Once we receive your Citizen Action Request form, the Public Works Department gathers data and studies the situation before recommending the best course of action. This analysis may take several weeks, depending on the complexity of the problems. The Public Works Department will keep neighborhood residents informed findings and recommendations for Phase I solutions.
Enforcement and Education Play a Role
Enforcement is an important tool and can be employed along with all other attempts to solve neighborhood traffic problems. However, police resources are usually allocated in response to specific occurrences, rather than on-going situations, and are limited by the many calls for service.
In addition, actual field studies of neighborhood traffic problems show that in many instances, the majority of motorists using residential streets are the neighborhood residents themselves. In general, outsiders speeding through the neighborhood are only part of the problem. That’s why community education is a critical step in the problem-solving process.
If it’s determined that speeding is the primary concern, for example, residents could work with the City to circulate a flyer to the neighbors stating concerns and asking motorists to slow down. Sometimes, motorists just don’t realize how fast they are really going. The City of Maple Valley has a self-contained Radar Readerboard which electronically clocks the speed of an oncoming vehicle and posts the number on a digital display. The automatic device can be used to help educate drivers- or with a patrol car standing by, to enforce speed restrictions.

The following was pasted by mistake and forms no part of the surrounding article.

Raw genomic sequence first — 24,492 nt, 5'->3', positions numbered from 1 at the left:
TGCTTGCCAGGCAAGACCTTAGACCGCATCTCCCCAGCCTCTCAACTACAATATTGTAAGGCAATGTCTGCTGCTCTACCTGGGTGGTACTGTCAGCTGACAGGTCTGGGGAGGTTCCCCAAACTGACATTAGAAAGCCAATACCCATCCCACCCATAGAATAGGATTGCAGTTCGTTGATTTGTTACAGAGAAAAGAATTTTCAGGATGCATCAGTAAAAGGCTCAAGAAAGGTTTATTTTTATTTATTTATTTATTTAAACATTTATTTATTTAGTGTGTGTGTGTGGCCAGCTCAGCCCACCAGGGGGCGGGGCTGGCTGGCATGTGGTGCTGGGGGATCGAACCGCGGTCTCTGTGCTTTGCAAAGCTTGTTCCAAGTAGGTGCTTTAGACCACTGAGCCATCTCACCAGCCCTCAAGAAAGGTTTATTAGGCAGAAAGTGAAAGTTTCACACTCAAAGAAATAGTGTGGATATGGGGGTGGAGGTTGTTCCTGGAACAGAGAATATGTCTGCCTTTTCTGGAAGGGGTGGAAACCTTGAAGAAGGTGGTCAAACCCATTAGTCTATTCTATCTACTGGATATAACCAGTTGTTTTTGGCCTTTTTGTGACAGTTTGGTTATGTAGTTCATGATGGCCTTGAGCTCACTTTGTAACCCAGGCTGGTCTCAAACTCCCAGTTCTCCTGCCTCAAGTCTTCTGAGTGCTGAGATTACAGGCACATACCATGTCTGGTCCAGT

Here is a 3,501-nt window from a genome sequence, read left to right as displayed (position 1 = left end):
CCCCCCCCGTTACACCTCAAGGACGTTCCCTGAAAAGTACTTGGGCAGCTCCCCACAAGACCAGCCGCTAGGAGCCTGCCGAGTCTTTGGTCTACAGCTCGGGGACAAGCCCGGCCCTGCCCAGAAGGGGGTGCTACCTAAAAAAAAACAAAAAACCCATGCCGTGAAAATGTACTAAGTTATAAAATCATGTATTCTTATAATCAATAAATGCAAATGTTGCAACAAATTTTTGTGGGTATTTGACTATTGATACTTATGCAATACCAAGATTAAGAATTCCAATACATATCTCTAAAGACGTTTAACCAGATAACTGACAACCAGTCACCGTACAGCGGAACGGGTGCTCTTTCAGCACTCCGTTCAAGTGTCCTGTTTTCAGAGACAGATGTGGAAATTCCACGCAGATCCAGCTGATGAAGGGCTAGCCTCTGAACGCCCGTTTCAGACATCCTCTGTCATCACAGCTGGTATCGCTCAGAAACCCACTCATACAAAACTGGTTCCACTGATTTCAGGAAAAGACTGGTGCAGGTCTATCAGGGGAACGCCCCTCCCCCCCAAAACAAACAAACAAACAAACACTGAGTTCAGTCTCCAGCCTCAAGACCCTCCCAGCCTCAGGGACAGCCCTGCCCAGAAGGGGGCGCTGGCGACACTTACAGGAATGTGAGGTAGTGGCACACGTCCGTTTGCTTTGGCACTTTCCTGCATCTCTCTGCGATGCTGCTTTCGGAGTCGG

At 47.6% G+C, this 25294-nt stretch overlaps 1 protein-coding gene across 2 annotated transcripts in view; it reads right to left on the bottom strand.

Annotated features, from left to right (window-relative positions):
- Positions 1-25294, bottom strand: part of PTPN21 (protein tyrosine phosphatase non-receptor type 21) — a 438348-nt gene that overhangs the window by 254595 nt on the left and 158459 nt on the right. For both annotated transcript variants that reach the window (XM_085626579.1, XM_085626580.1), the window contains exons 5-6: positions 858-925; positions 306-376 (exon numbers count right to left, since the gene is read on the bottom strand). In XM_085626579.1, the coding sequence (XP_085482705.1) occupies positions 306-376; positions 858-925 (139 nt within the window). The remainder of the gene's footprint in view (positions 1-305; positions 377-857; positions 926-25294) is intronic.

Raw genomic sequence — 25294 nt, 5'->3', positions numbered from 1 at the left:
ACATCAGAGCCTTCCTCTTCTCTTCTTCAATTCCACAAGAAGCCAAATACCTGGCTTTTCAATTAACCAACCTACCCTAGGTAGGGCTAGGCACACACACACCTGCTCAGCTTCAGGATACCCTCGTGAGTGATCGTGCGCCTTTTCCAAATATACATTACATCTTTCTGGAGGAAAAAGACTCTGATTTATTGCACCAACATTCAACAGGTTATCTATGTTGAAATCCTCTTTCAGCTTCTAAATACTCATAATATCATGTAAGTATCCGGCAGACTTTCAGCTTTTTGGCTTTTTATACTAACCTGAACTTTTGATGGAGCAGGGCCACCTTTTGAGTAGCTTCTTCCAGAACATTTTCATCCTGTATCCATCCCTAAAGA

Let's Start Simple
Since education and enforcement alone may not do the job, the City may make one or more relatively modest physical changes to the street environment. These actions may be quite simple, such as trimming brush that obscures visibility for the motorist. Other typical Phase I interventions include:
- Pavement Markings – Adding markings such as edgelines, which are white stripes painted on the outside edges of the pavement. Edgelines visually narrow the roadway, which helps reduce traffic speeds. Other pavement markings, such as centerlines, painted traffic islands, and speed limit legends may also be used.
- Signs – Installing new or additional signs in or near the affected area. Appropriate traffic control signs may include no parking, speed limit, dead-end, pedestrian crosswalk, and curve ahead.
If Phase I solutions are proving ineffective after having been in place for 1 to 2 years, more restrictive traffic calming devices may be considered in Phase II.